Review and photos by Haney Louka

Ever since Nissan’s mid-sized Altima sedan grew up in 2002, it always seemed to me like it was stepping on big brother Maxima’s toes. It seems even more so this year, now that the new-for-2013 model has equally new Maxima-wannabe styling. The Max—and its buyers—have nothing to fear, though, because even though the two cars are made by the same company to look nearly the same, the flagship Maxima manages to hold on to its status as the best-looking Nissan sedan.

2013 Nissan Altima SL
2013 Nissan Altima SL
2013 Nissan Altima SL
2013 Nissan Altima SL. Click image to enlarge

I may not be in the majority here, but I find the Altima’s styling to be too lumpy in an effort to make it interesting to look at. In a day when car manufacturers are producing such stunning lookers as the Ford Fusion, Mazda6, and Kia Optima, the Altima by contrast is a bit forced. They tried, sure, but I wouldn’t call its styling a success. The company’s other sedans, the Sentra and Maxima, have done much better in this regard.

Thankfully, the Altima has a lot more going for it; remaining competitive in this class will not be a problem.

Pricing starts at $23,698 for the Altima 2.5 CVT, putting it in the thick of the price of entry in this class. Of course, this will not be the volume model, but everybody needs to be offering a stripper with a low base price. Notable standard equipment includes 16-inch steel wheels, fog lights, four-speaker audio, six-way manual driver’s seat, Bluetooth connectivity (for phone and audio), 60/40 split-folding seats, a four-inch LCD display, push-button start, rear reading lights, and that nifty “easy tire fill alert” that you see on the Altima commercials.

We’ll skip right over the $24,898 S (cruise control, automatic headlights, two extra speakers) to what will likely be the volume leader: the $26,998 2.5 SV. Nissan uses the SV trim on its models with the most popular options; in the Altima’s case that means a leather-wrapped wheel, 17-inch alloys, power driver’s seat, USB port and satellite radio, rear-view monitor, automatic climate control, and remote start. Quite a bit of tech for a price that’s right in the meat of the family sedan fray. Selecting the SV also gives you access to options such as a seven-inch display with navigation, Homelink, a moonroof, and other goodies included in the convenience and navigation packages. It also allows you to step up from the base 182-horse 2.5 four-banger to the beefy 3.5 VQ-series V6 which has a pony count of 270. The 3.5 SV starts at $29,698.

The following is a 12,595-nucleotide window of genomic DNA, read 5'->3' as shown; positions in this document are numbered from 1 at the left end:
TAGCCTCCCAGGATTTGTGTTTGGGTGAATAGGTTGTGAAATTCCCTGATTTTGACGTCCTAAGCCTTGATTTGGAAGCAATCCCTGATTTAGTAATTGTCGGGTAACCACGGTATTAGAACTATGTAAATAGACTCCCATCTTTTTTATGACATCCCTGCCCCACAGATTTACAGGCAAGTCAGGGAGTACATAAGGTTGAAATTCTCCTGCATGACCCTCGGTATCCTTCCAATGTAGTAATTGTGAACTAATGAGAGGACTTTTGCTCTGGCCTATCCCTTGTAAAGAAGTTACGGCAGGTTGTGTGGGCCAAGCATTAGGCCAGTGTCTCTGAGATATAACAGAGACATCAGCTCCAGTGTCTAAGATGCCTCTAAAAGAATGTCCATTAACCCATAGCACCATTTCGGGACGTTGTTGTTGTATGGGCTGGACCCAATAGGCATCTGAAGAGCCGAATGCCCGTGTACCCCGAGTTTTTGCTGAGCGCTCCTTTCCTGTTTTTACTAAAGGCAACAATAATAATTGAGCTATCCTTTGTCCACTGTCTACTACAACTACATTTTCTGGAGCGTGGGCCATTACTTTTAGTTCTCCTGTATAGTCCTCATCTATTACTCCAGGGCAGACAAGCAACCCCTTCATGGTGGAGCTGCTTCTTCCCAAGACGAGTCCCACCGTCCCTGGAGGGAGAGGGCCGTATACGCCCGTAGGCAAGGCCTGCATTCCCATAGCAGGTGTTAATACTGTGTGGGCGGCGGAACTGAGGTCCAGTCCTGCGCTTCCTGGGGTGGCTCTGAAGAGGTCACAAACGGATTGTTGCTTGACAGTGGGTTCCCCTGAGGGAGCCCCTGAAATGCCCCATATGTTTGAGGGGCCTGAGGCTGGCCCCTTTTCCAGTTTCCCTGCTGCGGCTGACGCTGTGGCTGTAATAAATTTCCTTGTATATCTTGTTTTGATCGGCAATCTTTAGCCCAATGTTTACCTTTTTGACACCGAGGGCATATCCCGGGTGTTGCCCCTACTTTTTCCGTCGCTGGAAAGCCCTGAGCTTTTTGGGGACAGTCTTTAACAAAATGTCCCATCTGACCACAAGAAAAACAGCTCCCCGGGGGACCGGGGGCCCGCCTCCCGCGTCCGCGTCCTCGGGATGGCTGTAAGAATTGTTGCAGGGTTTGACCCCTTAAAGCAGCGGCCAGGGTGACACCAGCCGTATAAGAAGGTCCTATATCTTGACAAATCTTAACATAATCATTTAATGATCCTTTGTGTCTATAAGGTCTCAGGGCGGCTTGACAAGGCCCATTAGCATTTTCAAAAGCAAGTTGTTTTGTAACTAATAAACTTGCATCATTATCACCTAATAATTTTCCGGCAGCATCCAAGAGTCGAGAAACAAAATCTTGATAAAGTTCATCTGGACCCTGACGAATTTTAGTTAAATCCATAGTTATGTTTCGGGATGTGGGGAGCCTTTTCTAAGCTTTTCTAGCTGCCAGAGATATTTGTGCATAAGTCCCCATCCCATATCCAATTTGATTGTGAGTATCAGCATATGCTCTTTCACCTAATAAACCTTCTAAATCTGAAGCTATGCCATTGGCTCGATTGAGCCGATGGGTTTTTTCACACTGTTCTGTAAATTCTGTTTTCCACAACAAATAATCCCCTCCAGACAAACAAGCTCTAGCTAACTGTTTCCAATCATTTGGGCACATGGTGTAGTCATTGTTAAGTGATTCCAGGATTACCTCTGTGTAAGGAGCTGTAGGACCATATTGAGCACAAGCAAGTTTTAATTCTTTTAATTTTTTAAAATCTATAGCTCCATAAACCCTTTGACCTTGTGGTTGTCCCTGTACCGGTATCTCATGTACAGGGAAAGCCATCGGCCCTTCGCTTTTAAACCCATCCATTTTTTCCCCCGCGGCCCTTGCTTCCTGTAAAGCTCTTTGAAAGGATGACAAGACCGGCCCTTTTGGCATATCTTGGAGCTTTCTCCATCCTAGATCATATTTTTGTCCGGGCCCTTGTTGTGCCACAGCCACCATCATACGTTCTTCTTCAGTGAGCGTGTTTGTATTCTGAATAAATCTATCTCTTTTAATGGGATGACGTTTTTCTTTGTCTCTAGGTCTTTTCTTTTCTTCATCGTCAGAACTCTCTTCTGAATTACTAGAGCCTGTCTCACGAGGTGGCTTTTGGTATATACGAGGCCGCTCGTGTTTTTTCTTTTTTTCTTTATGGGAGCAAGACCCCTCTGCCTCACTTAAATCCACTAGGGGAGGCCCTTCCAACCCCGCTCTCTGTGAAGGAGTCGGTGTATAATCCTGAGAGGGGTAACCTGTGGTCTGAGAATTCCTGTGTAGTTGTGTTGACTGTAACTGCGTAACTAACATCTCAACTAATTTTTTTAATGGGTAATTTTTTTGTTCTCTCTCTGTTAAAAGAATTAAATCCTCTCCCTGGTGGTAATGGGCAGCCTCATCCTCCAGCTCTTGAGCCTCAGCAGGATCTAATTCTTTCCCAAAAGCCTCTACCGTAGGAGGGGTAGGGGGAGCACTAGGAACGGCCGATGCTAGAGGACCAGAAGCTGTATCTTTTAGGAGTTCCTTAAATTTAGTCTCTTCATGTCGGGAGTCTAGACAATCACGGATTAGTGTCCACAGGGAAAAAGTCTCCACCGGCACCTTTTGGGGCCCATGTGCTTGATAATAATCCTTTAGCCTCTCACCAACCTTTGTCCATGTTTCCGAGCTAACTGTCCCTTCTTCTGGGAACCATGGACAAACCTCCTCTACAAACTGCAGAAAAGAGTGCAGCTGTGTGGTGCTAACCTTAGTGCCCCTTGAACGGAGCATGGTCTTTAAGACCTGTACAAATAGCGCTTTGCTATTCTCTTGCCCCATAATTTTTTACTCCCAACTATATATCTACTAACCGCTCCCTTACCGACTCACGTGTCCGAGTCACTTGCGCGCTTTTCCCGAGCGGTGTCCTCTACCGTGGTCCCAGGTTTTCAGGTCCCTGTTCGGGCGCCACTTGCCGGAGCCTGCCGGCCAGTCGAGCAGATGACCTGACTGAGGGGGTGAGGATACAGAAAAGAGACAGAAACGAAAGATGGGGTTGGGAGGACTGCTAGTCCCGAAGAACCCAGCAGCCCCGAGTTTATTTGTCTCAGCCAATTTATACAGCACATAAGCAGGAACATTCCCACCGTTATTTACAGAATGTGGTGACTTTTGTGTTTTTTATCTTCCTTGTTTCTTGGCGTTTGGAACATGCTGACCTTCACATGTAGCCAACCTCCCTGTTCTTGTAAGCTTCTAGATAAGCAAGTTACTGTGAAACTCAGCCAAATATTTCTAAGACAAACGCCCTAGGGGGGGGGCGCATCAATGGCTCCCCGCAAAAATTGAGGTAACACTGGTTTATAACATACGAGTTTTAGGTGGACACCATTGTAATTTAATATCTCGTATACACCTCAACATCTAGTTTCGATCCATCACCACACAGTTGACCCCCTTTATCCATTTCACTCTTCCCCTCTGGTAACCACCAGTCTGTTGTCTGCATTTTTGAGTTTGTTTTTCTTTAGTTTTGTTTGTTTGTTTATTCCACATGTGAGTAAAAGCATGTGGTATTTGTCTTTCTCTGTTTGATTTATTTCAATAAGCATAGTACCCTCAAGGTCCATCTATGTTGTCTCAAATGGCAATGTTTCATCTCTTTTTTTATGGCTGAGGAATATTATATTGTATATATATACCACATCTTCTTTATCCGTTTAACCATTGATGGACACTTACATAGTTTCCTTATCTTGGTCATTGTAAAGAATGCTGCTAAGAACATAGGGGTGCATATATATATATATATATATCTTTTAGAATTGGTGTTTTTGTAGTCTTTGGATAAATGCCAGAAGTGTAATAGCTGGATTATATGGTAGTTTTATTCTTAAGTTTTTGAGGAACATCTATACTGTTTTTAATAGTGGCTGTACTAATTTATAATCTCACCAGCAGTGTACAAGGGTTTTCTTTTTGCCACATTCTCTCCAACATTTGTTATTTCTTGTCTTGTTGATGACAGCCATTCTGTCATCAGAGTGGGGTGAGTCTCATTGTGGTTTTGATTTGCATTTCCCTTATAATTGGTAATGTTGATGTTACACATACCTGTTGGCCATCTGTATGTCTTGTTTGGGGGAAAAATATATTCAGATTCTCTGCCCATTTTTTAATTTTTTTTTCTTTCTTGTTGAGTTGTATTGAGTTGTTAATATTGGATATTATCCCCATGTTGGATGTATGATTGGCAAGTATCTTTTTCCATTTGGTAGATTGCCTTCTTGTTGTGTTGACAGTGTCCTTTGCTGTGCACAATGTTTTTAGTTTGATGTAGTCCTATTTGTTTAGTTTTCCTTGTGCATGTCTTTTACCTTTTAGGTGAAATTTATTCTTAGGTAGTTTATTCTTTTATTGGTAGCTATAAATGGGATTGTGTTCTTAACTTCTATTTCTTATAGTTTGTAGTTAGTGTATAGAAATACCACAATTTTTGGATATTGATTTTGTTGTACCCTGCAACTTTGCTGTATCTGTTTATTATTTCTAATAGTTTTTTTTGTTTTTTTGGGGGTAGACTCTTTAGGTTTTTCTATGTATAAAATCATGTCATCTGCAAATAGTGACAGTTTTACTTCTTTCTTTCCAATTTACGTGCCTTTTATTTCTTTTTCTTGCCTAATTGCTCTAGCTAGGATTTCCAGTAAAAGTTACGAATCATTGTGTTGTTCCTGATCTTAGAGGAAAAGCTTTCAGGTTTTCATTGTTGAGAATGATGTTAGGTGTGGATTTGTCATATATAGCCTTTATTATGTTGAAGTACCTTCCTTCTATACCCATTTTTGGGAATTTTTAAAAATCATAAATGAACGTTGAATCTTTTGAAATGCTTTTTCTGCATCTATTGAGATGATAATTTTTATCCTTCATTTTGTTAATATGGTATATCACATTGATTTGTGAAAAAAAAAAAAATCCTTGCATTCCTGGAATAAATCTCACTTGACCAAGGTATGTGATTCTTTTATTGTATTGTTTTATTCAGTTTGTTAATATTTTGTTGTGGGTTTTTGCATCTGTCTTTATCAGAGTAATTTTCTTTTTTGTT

Our 2.5 SL tester started life at $29,598, making it quite clear that one can stick with the four-banger and get a heap of features, or move up to the six-pot and stick with SV trim for nearly identical dollars. If one chooses the former, the reward for practicing restraint in the engine compartment comes in the form of a heated steering wheel and leather seats, LED taillights, nine-speaker Bose audio, and upgraded interior trim. Throw in the $1,100 technology package included in our tester, and you get navigation along with a host of driver assistance features like blind spot warning, moving object detection, and lane departure warning.

I find the cost of that option to be a pretty good value; it wasn’t long ago that navigation systems were a standalone feature with a $2,500 price tag. All in, our tester’s price tag came to a little more than thirty grand including freight.

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